I’ve been thinking a lot about ordinariness lately, you know the stuff of life that makes up the majority of our experience. Maybe it’s because I had such an unremarkable and oh so relaxing summer—a much needed break from the relentless pace of work, travel, and a big move that had taken up much of my attention in the two years prior— or maybe it is a sense that I am finally settling into a knowable routine and set of daily patterns that I can comfortably count on. For that I am actually quite grateful. Whatever it is, my focus has shifted over the summer to really notice and pay attention to much of the buzz building around works of literature, film, and television that focus on banality as core content. It appears as if the everyday is having a real moment artistically, and the reasons may be as simple as something cultural theorist Jean Baudrillard wrote in CTheory in 2001:
Take for example this past year’s celebrated Norwegian novelist Karl Ove Knausgaard, the author of a six-volume autobiography titled My Struggle that has become a global literary sensation and has earned Knausgaard the acclaim of being a modern day Proust. Each of the 500 page volumes of the series is a recollection of the author’s everyday life, beginning from childhood and moving to adulthood, and the minutiae of life is featured at every turn. Pages and pages of it. In fact, the reader is brought into such intimate contact with the author’s thoughts and everyday reflections that there seems to be a complete dismissal of the conventions of memoir, narrative, or logical transitions in storytelling that one would expect of a novel. The author Zadie Smith, in a review of the novels in NYRB, compared the feeling of reading Knausgaard to living “his life with him.”
The premise behind this year’s much anticipated Richard Linklater film Boyhood is very similar. Following up on the success of his film trilogy made over almost twenty years tracking one couple’s fictitious relationship as they moved from their twenties to their forties (Before Sunrise (1995); Before Sunset (2004); and Before Midnight (2013)), Linklater took up the challenge of selecting a cast and making a film over twelve years, shooting only for a few weeks each summer, to allow the camera to capture the subtleties of one boy’s coming of age story from childhood to young adulthood. The film itself is intentional in its banality—no melodrama or Hollywood plot turns— and for many audiences this is a relief as the enduring charm of the film has to do with recognizing the ordinary moments that we too share as part of our own coming of age experience. The distinction between the film’s central character, Mason Evans Jr., and the actor who plays him, Ellar Coltrane, almost slips away as we watch both boys (real and represented) age into young men before our eyes.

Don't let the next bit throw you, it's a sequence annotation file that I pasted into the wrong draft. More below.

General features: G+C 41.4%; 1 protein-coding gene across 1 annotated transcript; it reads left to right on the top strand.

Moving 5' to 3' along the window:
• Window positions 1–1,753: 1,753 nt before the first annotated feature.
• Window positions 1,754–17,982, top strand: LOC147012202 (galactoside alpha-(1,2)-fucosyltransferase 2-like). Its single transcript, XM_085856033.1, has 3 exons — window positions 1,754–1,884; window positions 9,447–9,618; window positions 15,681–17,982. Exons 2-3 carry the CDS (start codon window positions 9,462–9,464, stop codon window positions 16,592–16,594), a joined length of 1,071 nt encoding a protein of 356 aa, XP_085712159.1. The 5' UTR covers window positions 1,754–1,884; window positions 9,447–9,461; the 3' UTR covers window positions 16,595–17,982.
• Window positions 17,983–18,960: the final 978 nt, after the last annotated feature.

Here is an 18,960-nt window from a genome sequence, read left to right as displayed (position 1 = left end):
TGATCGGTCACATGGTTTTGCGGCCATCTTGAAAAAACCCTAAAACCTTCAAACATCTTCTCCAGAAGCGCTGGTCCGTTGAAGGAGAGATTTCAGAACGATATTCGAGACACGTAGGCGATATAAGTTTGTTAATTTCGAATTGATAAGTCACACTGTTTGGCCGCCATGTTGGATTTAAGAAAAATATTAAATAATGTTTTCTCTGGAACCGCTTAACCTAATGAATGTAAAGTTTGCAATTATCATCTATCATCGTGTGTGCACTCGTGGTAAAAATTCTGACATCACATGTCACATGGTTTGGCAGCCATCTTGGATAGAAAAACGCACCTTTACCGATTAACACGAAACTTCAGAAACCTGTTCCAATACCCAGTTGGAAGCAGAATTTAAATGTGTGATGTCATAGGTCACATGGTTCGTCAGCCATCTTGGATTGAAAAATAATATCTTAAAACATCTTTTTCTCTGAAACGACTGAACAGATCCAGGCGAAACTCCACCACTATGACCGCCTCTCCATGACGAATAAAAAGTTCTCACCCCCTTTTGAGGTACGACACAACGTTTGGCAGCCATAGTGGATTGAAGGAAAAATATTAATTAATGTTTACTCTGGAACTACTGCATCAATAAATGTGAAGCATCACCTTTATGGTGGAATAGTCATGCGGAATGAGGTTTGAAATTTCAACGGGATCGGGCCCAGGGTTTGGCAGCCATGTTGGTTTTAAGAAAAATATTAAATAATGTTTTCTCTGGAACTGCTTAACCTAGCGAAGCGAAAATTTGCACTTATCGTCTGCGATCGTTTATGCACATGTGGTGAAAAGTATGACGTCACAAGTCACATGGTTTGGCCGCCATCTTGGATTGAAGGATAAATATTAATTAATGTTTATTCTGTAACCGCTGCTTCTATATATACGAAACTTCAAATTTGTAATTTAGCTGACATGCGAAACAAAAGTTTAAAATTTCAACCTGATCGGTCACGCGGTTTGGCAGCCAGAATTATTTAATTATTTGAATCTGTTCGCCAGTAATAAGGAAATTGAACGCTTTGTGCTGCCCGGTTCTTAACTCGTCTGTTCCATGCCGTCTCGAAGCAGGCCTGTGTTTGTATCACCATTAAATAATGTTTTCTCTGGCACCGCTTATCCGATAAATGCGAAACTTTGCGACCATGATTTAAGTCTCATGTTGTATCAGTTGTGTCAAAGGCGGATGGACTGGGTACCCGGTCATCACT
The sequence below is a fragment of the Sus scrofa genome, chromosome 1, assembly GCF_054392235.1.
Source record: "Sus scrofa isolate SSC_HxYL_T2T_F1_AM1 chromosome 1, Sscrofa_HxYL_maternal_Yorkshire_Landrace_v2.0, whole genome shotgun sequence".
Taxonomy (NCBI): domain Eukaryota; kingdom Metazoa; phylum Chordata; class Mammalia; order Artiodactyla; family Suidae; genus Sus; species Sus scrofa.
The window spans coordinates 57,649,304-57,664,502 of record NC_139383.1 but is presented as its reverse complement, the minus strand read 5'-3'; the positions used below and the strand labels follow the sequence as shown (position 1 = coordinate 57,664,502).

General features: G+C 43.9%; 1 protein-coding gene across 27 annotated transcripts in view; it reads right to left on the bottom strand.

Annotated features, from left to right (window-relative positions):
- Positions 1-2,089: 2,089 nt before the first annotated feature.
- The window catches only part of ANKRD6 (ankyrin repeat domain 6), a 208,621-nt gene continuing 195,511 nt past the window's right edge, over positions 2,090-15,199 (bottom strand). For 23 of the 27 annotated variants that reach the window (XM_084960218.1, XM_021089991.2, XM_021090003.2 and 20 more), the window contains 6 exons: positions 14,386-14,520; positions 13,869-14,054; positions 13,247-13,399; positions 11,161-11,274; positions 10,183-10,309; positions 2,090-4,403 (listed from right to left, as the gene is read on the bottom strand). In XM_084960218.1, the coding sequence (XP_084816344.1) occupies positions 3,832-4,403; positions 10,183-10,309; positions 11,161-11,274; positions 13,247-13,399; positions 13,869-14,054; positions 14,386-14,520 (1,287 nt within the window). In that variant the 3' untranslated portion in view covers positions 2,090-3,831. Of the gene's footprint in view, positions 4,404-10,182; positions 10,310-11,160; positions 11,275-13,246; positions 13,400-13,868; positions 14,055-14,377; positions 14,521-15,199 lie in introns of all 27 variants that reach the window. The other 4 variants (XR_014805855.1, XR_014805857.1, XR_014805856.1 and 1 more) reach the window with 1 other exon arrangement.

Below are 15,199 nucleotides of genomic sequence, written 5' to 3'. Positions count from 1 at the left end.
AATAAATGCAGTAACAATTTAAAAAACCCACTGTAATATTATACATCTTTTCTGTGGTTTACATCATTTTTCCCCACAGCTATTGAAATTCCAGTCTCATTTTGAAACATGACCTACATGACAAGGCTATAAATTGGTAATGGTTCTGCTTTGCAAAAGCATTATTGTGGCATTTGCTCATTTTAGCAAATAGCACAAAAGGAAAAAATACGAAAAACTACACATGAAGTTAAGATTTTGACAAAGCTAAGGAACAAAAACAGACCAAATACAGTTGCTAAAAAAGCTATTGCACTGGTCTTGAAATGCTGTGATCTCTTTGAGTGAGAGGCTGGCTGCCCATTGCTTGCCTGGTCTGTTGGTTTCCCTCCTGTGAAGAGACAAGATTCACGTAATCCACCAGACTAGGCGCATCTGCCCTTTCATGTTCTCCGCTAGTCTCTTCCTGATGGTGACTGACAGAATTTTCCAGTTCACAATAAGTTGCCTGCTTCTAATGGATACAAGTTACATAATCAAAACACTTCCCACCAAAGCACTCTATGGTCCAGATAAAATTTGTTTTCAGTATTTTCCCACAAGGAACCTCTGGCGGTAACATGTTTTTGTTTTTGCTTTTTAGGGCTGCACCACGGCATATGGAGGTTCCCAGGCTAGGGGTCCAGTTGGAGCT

It is in the context of the pleasurable ordinariness and relatable moments of life that we also find the successful TV shows Louie, starring stand up comedian Louis C.K., and Girls, starring writer Lena Dunham. In both shows, we see the blurring of lines between the lives of C.K. and Dunham and their respective television characters. We see Louie and Hannah as mirrors reflecting the inner worlds of Louis and Lena. In both shows as well, there is an attempt to script and represent the lives, conversations, and worlds of the show’s characters as closely as possible to the way we would expect them to exist in the commonplace. In other words, the conversations are often boring, the sex is less than mindblowing (or pretty), the naked bodies are real ones, and the plots are slow-moving or non-existent.
It is true that in the past several months we have been collectively witnessing major global upheavals, national conflicts, citizen protests (local and international), and news of environmental disasters and health epidemics on what seems like an unprecedented scale. I don’t need to list them here—you know what they are from your social media news feeds or you can turn on CNN to catch up quickly. It is difficult and exhausting to even know where to begin in terms of accounting for and making sense of it all, and the tendency is indeed to give up trying.
So is the everyday a kind of escape for us? Does the spectacle of banality, as Baudrillard suggests, provide a retreat from real world crises we would prefer to ignore? Perhaps. But it might be in the observation of banality that we recharge and rediscover something of ourselves once more. We appreciate those little moments that come to shape our life’s experience—the morning conversation with family, the chance encounter on the street, the time spent staring out a window or doing the laundry, a glimpse of ourselves in the mirror. Maybe it is simply a reconnection with our own humanity that we crave, a much needed recharge to deal with life’s more extraordinary and unexpected moments. Or maybe this is all just a passing fad. Whatever it is, there is a comfort in ordinariness that we can all recognize.